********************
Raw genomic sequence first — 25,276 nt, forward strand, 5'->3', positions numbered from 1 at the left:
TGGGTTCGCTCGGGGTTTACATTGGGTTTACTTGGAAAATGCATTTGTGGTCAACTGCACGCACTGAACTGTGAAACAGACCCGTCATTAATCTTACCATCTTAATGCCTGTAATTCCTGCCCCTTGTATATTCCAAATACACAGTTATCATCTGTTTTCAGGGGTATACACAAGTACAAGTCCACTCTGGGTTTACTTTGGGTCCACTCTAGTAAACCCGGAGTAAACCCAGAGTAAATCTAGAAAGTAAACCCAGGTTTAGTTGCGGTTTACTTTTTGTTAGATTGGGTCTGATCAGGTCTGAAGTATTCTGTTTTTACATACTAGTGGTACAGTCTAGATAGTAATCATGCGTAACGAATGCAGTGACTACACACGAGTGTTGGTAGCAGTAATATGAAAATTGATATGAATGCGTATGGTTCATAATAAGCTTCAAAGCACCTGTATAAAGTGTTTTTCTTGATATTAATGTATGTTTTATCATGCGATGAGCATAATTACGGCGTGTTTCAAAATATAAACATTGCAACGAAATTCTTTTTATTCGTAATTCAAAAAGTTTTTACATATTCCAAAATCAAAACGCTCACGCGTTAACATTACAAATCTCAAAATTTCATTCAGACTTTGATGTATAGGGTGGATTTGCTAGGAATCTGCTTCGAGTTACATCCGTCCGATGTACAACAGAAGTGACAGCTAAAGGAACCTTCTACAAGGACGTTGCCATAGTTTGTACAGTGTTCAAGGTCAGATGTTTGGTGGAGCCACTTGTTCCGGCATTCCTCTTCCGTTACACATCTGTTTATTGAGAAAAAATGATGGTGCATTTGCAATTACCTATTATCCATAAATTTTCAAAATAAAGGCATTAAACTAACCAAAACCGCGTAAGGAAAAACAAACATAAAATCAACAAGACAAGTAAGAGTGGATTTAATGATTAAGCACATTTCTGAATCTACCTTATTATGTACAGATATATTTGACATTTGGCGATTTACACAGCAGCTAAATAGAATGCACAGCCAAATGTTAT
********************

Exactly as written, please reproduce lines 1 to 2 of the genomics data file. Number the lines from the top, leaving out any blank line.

Raw genomic sequence first — 25,276 nt, forward strand, 5'->3', positions numbered from 1 at the left:
TGGGTTCGCTCGGGGTTTACATTGGGTTTACTTGGAAAATGCATTTGTGGTCAACTGCACGCACTGAACTGTGAAACAGACCCGTCATTAATCTTACCATCTTAATGCCTGTAATTCCTGCCCCTTGTATATTCCAAATACACAGTTATCATCTGTTTTCAGGGGTATACACAAGTACAAGTCCACTCTGGGTTTACTTTGGGTCCACTCTAGTAAACCCGGAGTAAACCCAGAGTAAATCTAGAAAGTAAACCCAGGTTTAGTTGCGGTTTACTTTTTGTTAGATTGGGTCTGATCAGGTCTGAAGTATTCTGTTTTTACATACTAGTGGTACAGTCTAGATAGTAATCATGCGTAACGAATGCAGTGACTACACACGAGTGTTGGTAGCAGTAATATGAAAATTGATATGAATGCGTATGGTTCATAATAAGCTTCAAAGCACCTGTATAAAGTGTTTTTCTTGATATTAATGTATGTTTTATCATGCGATGAGCATAATTACGGCGTGTTTCAAAATATAAACATTGCAACGAAATTCTTTTTATTCGTAATTCAAAAAGTTTTTACATATTCCAAAATCAAAACGCTCACGCGTTAACATTACAAATCTCAAAATTTCATTCAGACTTTGATGTATAGGGTGGATTTGCTAGGAATCTGCTTCGAGTTACATCCGTCCGATGTACAACAGAAGTGACAGCTAAAGGAACCTTCTACAAGGACGTTGCCATAGTTTGTACAGTGTTCAAGGTCAGATGTTTGGTGGAGCCACTTGTTCCGGCATTCCTCTTCCGTTACACATCTGTTTATTGAGAAAAAATGATGGTGCATTTGCAATTACCTATTATCCATAAATTTTCAAAATAAAGGCATTAAACTAACCAAAACCGCGTAAGGAAAAACAAACATAAAATCAACAAGACAAGTAAGAGTGGATTTAATGATTAAGCACATTTCTGAATCTACCTTATTATGTACAGATATATTTGACATTTGGCGATTTACACAGCAGCTAAATAGAATGCACAGCCAAATGTTAT